Often when looking at a work of art, the first question to pop into the viewer’s head isn’t, ‘What’s it called?’ or ‘What’s it about?’. Rather it is, ‘Who’s it by?’. The more discerning viewer may ask the first two questions, but most will ask the third. Pablo Picasso, Andy Warhol, Jackson Pollock, Francis Bacon, Jeff Koons and Damien Hirst are some of the biggest names in modern and contemporary art. It is hard to find someone who has never heard of Picasso before. Yet how many could name the title of one of his many paintings?
Picasso is a brand in the same way that fashion giants Prada, Armani, Chanel and Louis Vuitton are brands. When one looks at a suit, most will invariably try to find out what brand or label it is over any investigations regarding it’s intrinsic qualities. It’s the same with other ubiquitous consumer products like Coca Cola. You can buy a cheaper supermarket cola, which may even contain the exact same ingredients, yet it will never have the same cachet as a ‘Coke’.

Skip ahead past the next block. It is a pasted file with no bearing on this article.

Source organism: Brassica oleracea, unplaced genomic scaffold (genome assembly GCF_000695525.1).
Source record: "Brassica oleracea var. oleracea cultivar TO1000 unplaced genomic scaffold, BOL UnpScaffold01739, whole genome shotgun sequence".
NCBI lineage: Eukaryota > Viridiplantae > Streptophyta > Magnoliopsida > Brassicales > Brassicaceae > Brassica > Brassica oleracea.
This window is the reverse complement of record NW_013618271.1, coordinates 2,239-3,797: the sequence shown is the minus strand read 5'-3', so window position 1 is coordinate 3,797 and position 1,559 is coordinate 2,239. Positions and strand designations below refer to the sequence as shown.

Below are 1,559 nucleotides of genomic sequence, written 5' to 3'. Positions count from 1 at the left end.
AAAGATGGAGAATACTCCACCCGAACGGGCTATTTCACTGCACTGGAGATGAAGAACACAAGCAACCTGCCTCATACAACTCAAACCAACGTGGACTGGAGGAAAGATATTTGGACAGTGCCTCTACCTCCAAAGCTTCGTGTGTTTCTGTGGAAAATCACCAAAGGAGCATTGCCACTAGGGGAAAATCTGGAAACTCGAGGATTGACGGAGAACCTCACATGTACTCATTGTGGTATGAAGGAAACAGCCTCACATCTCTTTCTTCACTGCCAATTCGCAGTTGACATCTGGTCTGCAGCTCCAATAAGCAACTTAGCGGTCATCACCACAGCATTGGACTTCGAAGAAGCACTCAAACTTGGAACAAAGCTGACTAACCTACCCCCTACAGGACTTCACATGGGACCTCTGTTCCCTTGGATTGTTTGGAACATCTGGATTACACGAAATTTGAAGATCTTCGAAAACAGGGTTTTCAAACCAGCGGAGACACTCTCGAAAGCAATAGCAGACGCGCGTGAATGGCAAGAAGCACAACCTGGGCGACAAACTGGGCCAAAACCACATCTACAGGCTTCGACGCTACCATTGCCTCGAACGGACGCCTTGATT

The following story encapsulates perfectly the power of ‘Who’s it By’. The artist Bansky recently tested this by submitting an original work of art for the 2018 Summer Exhibition at the Royal Academy of Art in London under the fictitious name ‘Bryan S Gakmann’ (an anagram of ‘Banksy anagram’). It got rejected during the selection process. Nobody had heard of this Bryan S Gakmann chap. Yet when Banksy himself was asked to feature a work at the show by the organizers, he submitted the work rejected under his fake alias. After all, it was a ‘Banksy’ in the end.
By Nicholas Peart
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